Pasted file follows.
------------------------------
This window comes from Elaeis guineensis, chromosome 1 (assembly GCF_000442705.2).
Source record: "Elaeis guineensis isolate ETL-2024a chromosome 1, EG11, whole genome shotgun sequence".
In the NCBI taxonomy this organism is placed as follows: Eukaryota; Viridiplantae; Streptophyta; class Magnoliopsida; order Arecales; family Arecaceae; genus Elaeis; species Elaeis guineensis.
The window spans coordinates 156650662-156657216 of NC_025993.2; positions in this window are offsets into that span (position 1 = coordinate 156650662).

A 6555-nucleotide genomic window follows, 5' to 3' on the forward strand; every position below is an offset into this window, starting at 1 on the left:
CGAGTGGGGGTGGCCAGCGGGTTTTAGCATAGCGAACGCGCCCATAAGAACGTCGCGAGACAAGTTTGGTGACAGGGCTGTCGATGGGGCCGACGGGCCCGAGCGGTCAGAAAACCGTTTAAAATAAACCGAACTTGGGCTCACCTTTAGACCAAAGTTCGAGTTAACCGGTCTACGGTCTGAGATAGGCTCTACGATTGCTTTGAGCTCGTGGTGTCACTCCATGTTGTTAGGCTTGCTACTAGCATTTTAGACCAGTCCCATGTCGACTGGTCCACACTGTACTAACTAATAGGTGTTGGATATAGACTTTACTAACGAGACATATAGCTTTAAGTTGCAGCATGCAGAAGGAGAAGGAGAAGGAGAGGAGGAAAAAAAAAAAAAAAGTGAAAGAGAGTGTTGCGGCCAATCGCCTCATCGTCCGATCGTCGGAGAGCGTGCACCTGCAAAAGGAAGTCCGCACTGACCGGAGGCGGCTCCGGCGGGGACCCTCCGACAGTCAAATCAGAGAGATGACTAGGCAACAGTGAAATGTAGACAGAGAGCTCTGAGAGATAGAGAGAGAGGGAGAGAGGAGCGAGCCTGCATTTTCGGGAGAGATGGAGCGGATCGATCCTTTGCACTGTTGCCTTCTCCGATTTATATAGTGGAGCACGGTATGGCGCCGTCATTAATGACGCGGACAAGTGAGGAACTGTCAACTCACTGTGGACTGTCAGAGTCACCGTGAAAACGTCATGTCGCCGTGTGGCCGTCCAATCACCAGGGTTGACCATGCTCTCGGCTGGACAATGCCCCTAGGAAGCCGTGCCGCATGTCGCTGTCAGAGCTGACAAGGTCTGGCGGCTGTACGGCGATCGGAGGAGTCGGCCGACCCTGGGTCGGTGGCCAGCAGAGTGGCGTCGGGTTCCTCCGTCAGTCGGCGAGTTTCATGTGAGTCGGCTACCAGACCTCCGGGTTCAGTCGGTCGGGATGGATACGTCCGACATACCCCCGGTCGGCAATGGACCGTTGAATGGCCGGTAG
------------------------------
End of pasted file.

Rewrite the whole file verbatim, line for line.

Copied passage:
This window comes from Elaeis guineensis, chromosome 1 (assembly GCF_000442705.2).
Source record: "Elaeis guineensis isolate ETL-2024a chromosome 1, EG11, whole genome shotgun sequence".
In the NCBI taxonomy this organism is placed as follows: Eukaryota; Viridiplantae; Streptophyta; class Magnoliopsida; order Arecales; family Arecaceae; genus Elaeis; species Elaeis guineensis.
The window spans coordinates 156650662-156657216 of NC_025993.2; positions in this window are offsets into that span (position 1 = coordinate 156650662).

A 6555-nucleotide genomic window follows, 5' to 3' on the forward strand; every position below is an offset into this window, starting at 1 on the left:
CGAGTGGGGGTGGCCAGCGGGTTTTAGCATAGCGAACGCGCCCATAAGAACGTCGCGAGACAAGTTTGGTGACAGGGCTGTCGATGGGGCCGACGGGCCCGAGCGGTCAGAAAACCGTTTAAAATAAACCGAACTTGGGCTCACCTTTAGACCAAAGTTCGAGTTAACCGGTCTACGGTCTGAGATAGGCTCTACGATTGCTTTGAGCTCGTGGTGTCACTCCATGTTGTTAGGCTTGCTACTAGCATTTTAGACCAGTCCCATGTCGACTGGTCCACACTGTACTAACTAATAGGTGTTGGATATAGACTTTACTAACGAGACATATAGCTTTAAGTTGCAGCATGCAGAAGGAGAAGGAGAAGGAGAGGAGGAAAAAAAAAAAAAAAGTGAAAGAGAGTGTTGCGGCCAATCGCCTCATCGTCCGATCGTCGGAGAGCGTGCACCTGCAAAAGGAAGTCCGCACTGACCGGAGGCGGCTCCGGCGGGGACCCTCCGACAGTCAAATCAGAGAGATGACTAGGCAACAGTGAAATGTAGACAGAGAGCTCTGAGAGATAGAGAGAGAGGGAGAGAGGAGCGAGCCTGCATTTTCGGGAGAGATGGAGCGGATCGATCCTTTGCACTGTTGCCTTCTCCGATTTATATAGTGGAGCACGGTATGGCGCCGTCATTAATGACGCGGACAAGTGAGGAACTGTCAACTCACTGTGGACTGTCAGAGTCACCGTGAAAACGTCATGTCGCCGTGTGGCCGTCCAATCACCAGGGTTGACCATGCTCTCGGCTGGACAATGCCCCTAGGAAGCCGTGCCGCATGTCGCTGTCAGAGCTGACAAGGTCTGGCGGCTGTACGGCGATCGGAGGAGTCGGCCGACCCTGGGTCGGTGGCCAGCAGAGTGGCGTCGGGTTCCTCCGTCAGTCGGCGAGTTTCATGTGAGTCGGCTACCAGACCTCCGGGTTCAGTCGGTCGGGATGGATACGTCCGACATACCCCCGGTCGGCAATGGACCGTTGAATGGCCGGTAG